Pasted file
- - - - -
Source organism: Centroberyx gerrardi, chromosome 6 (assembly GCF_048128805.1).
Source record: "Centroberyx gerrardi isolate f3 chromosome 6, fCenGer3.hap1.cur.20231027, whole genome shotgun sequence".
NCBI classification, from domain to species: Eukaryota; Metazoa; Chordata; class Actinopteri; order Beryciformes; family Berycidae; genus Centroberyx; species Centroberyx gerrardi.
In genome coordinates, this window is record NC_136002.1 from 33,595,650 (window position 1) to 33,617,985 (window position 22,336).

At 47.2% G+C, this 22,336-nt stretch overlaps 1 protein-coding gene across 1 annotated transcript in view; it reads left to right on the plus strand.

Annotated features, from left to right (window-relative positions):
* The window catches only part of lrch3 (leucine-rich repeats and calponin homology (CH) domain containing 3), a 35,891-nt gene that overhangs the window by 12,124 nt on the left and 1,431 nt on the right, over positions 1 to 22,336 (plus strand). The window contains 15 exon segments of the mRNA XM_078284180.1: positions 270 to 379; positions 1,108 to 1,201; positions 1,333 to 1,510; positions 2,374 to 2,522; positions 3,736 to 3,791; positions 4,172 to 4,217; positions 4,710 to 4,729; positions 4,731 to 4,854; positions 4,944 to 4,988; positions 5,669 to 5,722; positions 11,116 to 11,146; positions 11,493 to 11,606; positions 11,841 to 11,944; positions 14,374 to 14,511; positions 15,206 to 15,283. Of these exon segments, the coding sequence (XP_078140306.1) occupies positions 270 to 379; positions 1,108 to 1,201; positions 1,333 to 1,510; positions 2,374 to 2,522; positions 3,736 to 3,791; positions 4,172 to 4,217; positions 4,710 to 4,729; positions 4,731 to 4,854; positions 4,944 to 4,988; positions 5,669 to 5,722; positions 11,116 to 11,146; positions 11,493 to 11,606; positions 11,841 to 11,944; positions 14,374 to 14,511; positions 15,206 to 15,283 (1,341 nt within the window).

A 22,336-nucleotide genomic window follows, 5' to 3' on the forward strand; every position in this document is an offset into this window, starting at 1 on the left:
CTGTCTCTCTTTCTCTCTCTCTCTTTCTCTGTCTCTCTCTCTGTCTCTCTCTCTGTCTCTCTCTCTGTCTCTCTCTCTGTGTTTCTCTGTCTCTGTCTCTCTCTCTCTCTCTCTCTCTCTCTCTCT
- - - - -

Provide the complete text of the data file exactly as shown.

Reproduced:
Source organism: Centroberyx gerrardi, chromosome 6 (assembly GCF_048128805.1).
Source record: "Centroberyx gerrardi isolate f3 chromosome 6, fCenGer3.hap1.cur.20231027, whole genome shotgun sequence".
NCBI classification, from domain to species: Eukaryota; Metazoa; Chordata; class Actinopteri; order Beryciformes; family Berycidae; genus Centroberyx; species Centroberyx gerrardi.
In genome coordinates, this window is record NC_136002.1 from 33,595,650 (window position 1) to 33,617,985 (window position 22,336).

At 47.2% G+C, this 22,336-nt stretch overlaps 1 protein-coding gene across 1 annotated transcript in view; it reads left to right on the plus strand.

Annotated features, from left to right (window-relative positions):
* The window catches only part of lrch3 (leucine-rich repeats and calponin homology (CH) domain containing 3), a 35,891-nt gene that overhangs the window by 12,124 nt on the left and 1,431 nt on the right, over positions 1 to 22,336 (plus strand). The window contains 15 exon segments of the mRNA XM_078284180.1: positions 270 to 379; positions 1,108 to 1,201; positions 1,333 to 1,510; positions 2,374 to 2,522; positions 3,736 to 3,791; positions 4,172 to 4,217; positions 4,710 to 4,729; positions 4,731 to 4,854; positions 4,944 to 4,988; positions 5,669 to 5,722; positions 11,116 to 11,146; positions 11,493 to 11,606; positions 11,841 to 11,944; positions 14,374 to 14,511; positions 15,206 to 15,283. Of these exon segments, the coding sequence (XP_078140306.1) occupies positions 270 to 379; positions 1,108 to 1,201; positions 1,333 to 1,510; positions 2,374 to 2,522; positions 3,736 to 3,791; positions 4,172 to 4,217; positions 4,710 to 4,729; positions 4,731 to 4,854; positions 4,944 to 4,988; positions 5,669 to 5,722; positions 11,116 to 11,146; positions 11,493 to 11,606; positions 11,841 to 11,944; positions 14,374 to 14,511; positions 15,206 to 15,283 (1,341 nt within the window).

A 22,336-nucleotide genomic window follows, 5' to 3' on the forward strand; every position in this document is an offset into this window, starting at 1 on the left:
CTGTCTCTCTTTCTCTCTCTCTCTTTCTCTGTCTCTCTCTCTGTCTCTCTCTCTGTCTCTCTCTCTGTCTCTCTCTCTGTGTTTCTCTGTCTCTGTCTCTCTCTCTCTCTCTCTCTCTCTCTCTCT